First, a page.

Sunday, 3 February 2013

President Jonathan Spends U.S.$60,000 on CNN Interviews And Other Foreign Media Houses


Culled From Premium Times

As the dust over President Goodluck Jonathan's embarrassing outing in a recent CNN interview is yet to settle, PREMIUM TIMES can report that the presidency actually spends thousands of dollars in public funds to arrange interviews with foreign media outlets.

Mr. Jonathan's penchant for foreign media has fetched him criticism, with citizens often bashing him for what they consider his unpresidential poise and bad grammar on camera.




Commentators on social media ranked his performance in the interview with CNN's Christiane Amanpour two weeks ago amongst the president's worst yet.

While this newspaper is unable to determine how much was spent in procuring the late January CNN and Aljazeera interviews with Mr. Jonathan, we are in possession of documents suggesting that the presidency has retained the services of an American lobbying firm, Fleshman-Hillard Inc. to help arrange these interviews.

The firm, which reports to the presidency through Enyi Odigbo, Chairman of Lagos-based advertising and public relations company, Caser's Group, was hired in 2010, without any formal agreement and budget.

The lobbying firm submits bills to the presidency as it pleases.

In at least one of its bills seen by PREMIUM TIMES, the company requested $59, 200 from the Nigerian government for arranging an interview for President Jonathan with the CNN Nigerian affiliate in late 2010.

The interview, anchored by Isha Sesay, held in Aso Rock in Abuja on September 30, 2010, in preparation for the Golden Jubilee Celebration of Nigeria Independence.

Fleshman-Hillard was also to contact other foreign media outlets such as Bloomberg, Wall Street Journal, New York Times and Reuters as Mr. Jonathan planned at the time to announce his intention to run for president in the 2011 presidential election.

But the firm was only able to deliver on the CNN interview. It was unable to get interviews for the president on the other platforms.

It is not known why the President needed to hire a lobbyist to procure interviews for him even when he has a Reuben Abati, a Doyin Okupe, and a Reno Omokri among his numerous media aides.

Since taking office in early 2010, some of the president's key decisions and pronouncements have been made public via foreign outlets, mainly the CNN.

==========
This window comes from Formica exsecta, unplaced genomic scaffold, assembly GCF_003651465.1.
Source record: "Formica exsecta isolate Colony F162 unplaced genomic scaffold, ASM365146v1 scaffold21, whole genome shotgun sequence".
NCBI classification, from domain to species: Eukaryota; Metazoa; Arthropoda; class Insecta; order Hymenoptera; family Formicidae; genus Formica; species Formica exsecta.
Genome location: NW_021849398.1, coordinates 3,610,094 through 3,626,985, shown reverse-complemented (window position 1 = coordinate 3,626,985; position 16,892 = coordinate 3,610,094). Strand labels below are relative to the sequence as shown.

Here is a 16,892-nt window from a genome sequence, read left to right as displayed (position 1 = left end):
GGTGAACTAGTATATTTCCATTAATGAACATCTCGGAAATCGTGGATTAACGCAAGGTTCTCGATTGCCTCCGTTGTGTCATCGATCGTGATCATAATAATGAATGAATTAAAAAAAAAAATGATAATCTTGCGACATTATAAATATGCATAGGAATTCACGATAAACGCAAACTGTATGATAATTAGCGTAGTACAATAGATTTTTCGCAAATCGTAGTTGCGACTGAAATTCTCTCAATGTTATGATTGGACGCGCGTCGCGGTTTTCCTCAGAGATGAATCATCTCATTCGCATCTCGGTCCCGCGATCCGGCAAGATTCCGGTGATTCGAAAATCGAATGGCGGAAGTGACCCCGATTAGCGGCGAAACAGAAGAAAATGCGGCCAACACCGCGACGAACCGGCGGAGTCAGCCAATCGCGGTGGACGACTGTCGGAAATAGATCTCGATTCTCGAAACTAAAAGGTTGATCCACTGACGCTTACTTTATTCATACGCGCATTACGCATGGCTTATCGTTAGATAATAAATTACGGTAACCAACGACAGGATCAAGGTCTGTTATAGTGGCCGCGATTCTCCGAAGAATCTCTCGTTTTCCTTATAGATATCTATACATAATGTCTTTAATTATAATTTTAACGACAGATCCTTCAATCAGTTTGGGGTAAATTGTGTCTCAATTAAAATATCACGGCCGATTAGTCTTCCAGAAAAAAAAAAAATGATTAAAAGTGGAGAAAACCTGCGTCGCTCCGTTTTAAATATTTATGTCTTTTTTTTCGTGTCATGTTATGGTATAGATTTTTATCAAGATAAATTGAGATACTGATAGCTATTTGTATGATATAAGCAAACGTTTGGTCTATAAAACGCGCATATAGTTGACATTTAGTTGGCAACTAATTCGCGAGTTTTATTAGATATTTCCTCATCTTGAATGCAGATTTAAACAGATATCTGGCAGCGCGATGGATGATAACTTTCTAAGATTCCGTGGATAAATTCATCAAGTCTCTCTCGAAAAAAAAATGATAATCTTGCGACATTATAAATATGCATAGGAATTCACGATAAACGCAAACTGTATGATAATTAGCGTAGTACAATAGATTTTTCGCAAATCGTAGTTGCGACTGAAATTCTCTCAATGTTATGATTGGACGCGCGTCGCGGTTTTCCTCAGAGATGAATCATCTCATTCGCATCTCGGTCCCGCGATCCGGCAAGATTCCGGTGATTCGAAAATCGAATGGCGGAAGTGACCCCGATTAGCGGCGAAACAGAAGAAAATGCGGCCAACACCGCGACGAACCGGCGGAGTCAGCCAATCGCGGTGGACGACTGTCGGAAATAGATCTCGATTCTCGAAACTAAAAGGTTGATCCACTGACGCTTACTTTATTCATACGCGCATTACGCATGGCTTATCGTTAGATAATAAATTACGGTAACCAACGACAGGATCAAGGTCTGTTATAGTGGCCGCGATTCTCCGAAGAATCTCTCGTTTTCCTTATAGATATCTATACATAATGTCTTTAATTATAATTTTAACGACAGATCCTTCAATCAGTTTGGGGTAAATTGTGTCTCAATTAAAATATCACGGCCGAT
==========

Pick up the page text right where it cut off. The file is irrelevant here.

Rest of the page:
Mr. Jonathan delivered his first public comments on late President Umaru Yar' Adua's health, in an interview with Ms. Amanpour in 2010, where he spoke of how the ailing president's family blocked him from seeing Mr. Yar'adua.

He would not force himself to see Mr. Yar'adua, he said at the time.

Regardless of the channel through which he opened up, the interview was well-received as the president also spoke on governance, promising improved electricity supply (which he enjoys calling POWER) and security.

Mr. Jonathan has yet to grant exclusive interviews to Nigerian channels. The closest to that is the occasional presidential media chat on the state-run Nigerian Television Authority.

But the president's preference for the foreign networks has not gone without knocks, with critics often rebuking him for his unassertive demeanor before the camera, and poor quality responses to questions.

Critics say the last interview was even worse.

Fleshman-Hillard was also mandated to hire a trainer to work on the president, to help improve his delivery. The firm was yet to deliver on that as at the time the document seen by this newspaper was filed.

A presidency source said the presidency has continued to retain the company for the foreign interview arrangement.

But Fleshman-Hillard could not be reached for comments Friday. Sarah Vellozi, who was the company's contact for the project was not available on her desk the two times PREMIUM TIMES called her New York office. She is yet to return the calls.

Presidential spokesperson could not also be reached for comments.

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